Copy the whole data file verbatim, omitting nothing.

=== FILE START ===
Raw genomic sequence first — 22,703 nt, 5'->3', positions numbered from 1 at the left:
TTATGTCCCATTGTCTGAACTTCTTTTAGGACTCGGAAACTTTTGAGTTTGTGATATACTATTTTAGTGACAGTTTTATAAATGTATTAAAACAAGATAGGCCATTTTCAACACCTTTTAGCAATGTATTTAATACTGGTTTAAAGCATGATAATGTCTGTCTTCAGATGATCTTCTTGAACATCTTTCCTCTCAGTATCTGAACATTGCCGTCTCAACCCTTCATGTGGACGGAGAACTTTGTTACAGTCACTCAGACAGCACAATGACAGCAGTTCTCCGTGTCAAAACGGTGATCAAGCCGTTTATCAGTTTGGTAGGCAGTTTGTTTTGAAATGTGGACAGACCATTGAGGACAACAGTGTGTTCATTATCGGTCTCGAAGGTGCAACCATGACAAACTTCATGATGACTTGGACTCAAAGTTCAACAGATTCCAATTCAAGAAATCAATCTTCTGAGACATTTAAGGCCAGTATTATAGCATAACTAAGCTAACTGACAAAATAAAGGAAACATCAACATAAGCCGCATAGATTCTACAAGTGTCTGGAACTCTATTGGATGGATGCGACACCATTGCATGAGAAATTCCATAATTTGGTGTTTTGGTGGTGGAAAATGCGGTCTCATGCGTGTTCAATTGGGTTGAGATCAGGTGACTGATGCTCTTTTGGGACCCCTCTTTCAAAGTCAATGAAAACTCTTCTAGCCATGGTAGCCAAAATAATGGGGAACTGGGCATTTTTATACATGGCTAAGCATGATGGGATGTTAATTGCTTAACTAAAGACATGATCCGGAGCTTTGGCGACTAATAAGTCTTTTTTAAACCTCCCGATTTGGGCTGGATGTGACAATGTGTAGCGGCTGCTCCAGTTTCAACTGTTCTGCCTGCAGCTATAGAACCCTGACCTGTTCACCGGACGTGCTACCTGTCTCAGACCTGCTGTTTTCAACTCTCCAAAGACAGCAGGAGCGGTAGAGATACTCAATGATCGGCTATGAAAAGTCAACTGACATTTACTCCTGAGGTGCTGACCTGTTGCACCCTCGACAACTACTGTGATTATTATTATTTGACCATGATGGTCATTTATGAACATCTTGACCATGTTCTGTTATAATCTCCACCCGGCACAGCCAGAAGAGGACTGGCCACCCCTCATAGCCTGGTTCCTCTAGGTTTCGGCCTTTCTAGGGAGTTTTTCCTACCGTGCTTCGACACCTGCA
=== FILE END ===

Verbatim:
Raw genomic sequence first — 22,703 nt, 5'->3', positions numbered from 1 at the left:
TTATGTCCCATTGTCTGAACTTCTTTTAGGACTCGGAAACTTTTGAGTTTGTGATATACTATTTTAGTGACAGTTTTATAAATGTATTAAAACAAGATAGGCCATTTTCAACACCTTTTAGCAATGTATTTAATACTGGTTTAAAGCATGATAATGTCTGTCTTCAGATGATCTTCTTGAACATCTTTCCTCTCAGTATCTGAACATTGCCGTCTCAACCCTTCATGTGGACGGAGAACTTTGTTACAGTCACTCAGACAGCACAATGACAGCAGTTCTCCGTGTCAAAACGGTGATCAAGCCGTTTATCAGTTTGGTAGGCAGTTTGTTTTGAAATGTGGACAGACCATTGAGGACAACAGTGTGTTCATTATCGGTCTCGAAGGTGCAACCATGACAAACTTCATGATGACTTGGACTCAAAGTTCAACAGATTCCAATTCAAGAAATCAATCTTCTGAGACATTTAAGGCCAGTATTATAGCATAACTAAGCTAACTGACAAAATAAAGGAAACATCAACATAAGCCGCATAGATTCTACAAGTGTCTGGAACTCTATTGGATGGATGCGACACCATTGCATGAGAAATTCCATAATTTGGTGTTTTGGTGGTGGAAAATGCGGTCTCATGCGTGTTCAATTGGGTTGAGATCAGGTGACTGATGCTCTTTTGGGACCCCTCTTTCAAAGTCAATGAAAACTCTTCTAGCCATGGTAGCCAAAATAATGGGGAACTGGGCATTTTTATACATGGCTAAGCATGATGGGATGTTAATTGCTTAACTAAAGACATGATCCGGAGCTTTGGCGACTAATAAGTCTTTTTTAAACCTCCCGATTTGGGCTGGATGTGACAATGTGTAGCGGCTGCTCCAGTTTCAACTGTTCTGCCTGCAGCTATAGAACCCTGACCTGTTCACCGGACGTGCTACCTGTCTCAGACCTGCTGTTTTCAACTCTCCAAAGACAGCAGGAGCGGTAGAGATACTCAATGATCGGCTATGAAAAGTCAACTGACATTTACTCCTGAGGTGCTGACCTGTTGCACCCTCGACAACTACTGTGATTATTATTATTTGACCATGATGGTCATTTATGAACATCTTGACCATGTTCTGTTATAATCTCCACCCGGCACAGCCAGAAGAGGACTGGCCACCCCTCATAGCCTGGTTCCTCTAGGTTTCGGCCTTTCTAGGGAGTTTTTCCTACCGTGCTTCGACACCTGCA